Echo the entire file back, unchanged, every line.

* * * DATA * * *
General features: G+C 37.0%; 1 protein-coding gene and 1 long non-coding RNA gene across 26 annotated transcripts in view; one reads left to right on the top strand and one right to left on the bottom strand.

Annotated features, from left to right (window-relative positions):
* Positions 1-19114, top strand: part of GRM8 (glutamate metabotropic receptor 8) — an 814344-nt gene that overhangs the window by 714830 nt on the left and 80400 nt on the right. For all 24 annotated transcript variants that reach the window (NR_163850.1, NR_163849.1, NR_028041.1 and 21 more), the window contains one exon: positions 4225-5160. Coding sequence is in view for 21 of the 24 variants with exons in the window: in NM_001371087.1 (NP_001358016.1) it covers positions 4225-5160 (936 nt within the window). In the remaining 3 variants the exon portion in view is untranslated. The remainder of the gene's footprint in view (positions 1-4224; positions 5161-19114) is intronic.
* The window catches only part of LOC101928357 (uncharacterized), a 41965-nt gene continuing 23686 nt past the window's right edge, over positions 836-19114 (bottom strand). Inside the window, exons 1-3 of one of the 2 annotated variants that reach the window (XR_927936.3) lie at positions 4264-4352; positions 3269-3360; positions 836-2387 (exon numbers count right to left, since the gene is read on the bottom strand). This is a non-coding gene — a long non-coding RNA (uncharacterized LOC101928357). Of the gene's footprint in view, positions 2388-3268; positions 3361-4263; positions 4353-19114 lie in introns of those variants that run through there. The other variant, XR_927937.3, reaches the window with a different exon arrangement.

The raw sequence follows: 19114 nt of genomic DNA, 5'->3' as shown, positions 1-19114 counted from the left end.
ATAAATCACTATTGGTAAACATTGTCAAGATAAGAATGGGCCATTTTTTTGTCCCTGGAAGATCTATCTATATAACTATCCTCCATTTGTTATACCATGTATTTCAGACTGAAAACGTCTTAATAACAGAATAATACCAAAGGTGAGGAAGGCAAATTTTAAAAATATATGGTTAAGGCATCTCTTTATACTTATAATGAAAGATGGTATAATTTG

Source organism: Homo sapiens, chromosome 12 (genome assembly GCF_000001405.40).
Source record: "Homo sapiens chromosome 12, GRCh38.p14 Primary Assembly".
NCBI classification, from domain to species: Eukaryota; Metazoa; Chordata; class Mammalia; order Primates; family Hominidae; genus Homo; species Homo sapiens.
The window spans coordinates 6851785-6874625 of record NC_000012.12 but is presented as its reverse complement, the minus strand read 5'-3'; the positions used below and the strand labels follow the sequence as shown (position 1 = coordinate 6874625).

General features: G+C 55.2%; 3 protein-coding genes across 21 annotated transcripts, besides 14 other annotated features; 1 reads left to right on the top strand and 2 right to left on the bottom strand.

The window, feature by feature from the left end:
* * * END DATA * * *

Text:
General features: G+C 37.0%; 1 protein-coding gene and 1 long non-coding RNA gene across 26 annotated transcripts in view; one reads left to right on the top strand and one right to left on the bottom strand.

Annotated features, from left to right (window-relative positions):
* Positions 1-19114, top strand: part of GRM8 (glutamate metabotropic receptor 8) — an 814344-nt gene that overhangs the window by 714830 nt on the left and 80400 nt on the right. For all 24 annotated transcript variants that reach the window (NR_163850.1, NR_163849.1, NR_028041.1 and 21 more), the window contains one exon: positions 4225-5160. Coding sequence is in view for 21 of the 24 variants with exons in the window: in NM_001371087.1 (NP_001358016.1) it covers positions 4225-5160 (936 nt within the window). In the remaining 3 variants the exon portion in view is untranslated. The remainder of the gene's footprint in view (positions 1-4224; positions 5161-19114) is intronic.
* The window catches only part of LOC101928357 (uncharacterized), a 41965-nt gene continuing 23686 nt past the window's right edge, over positions 836-19114 (bottom strand). Inside the window, exons 1-3 of one of the 2 annotated variants that reach the window (XR_927936.3) lie at positions 4264-4352; positions 3269-3360; positions 836-2387 (exon numbers count right to left, since the gene is read on the bottom strand). This is a non-coding gene — a long non-coding RNA (uncharacterized LOC101928357). Of the gene's footprint in view, positions 2388-3268; positions 3361-4263; positions 4353-19114 lie in introns of those variants that run through there. The other variant, XR_927937.3, reaches the window with a different exon arrangement.

The raw sequence follows: 19114 nt of genomic DNA, 5'->3' as shown, positions 1-19114 counted from the left end.
ATAAATCACTATTGGTAAACATTGTCAAGATAAGAATGGGCCATTTTTTTGTCCCTGGAAGATCTATCTATATAACTATCCTCCATTTGTTATACCATGTATTTCAGACTGAAAACGTCTTAATAACAGAATAATACCAAAGGTGAGGAAGGCAAATTTTAAAAATATATGGTTAAGGCATCTCTTTATACTTATAATGAAAGATGGTATAATTTG

Source organism: Homo sapiens, chromosome 12 (genome assembly GCF_000001405.40).
Source record: "Homo sapiens chromosome 12, GRCh38.p14 Primary Assembly".
NCBI classification, from domain to species: Eukaryota; Metazoa; Chordata; class Mammalia; order Primates; family Hominidae; genus Homo; species Homo sapiens.
The window spans coordinates 6851785-6874625 of record NC_000012.12 but is presented as its reverse complement, the minus strand read 5'-3'; the positions used below and the strand labels follow the sequence as shown (position 1 = coordinate 6874625).

General features: G+C 55.2%; 3 protein-coding genes across 21 annotated transcripts, besides 14 other annotated features; 1 reads left to right on the top strand and 2 right to left on the bottom strand.

The window, feature by feature from the left end: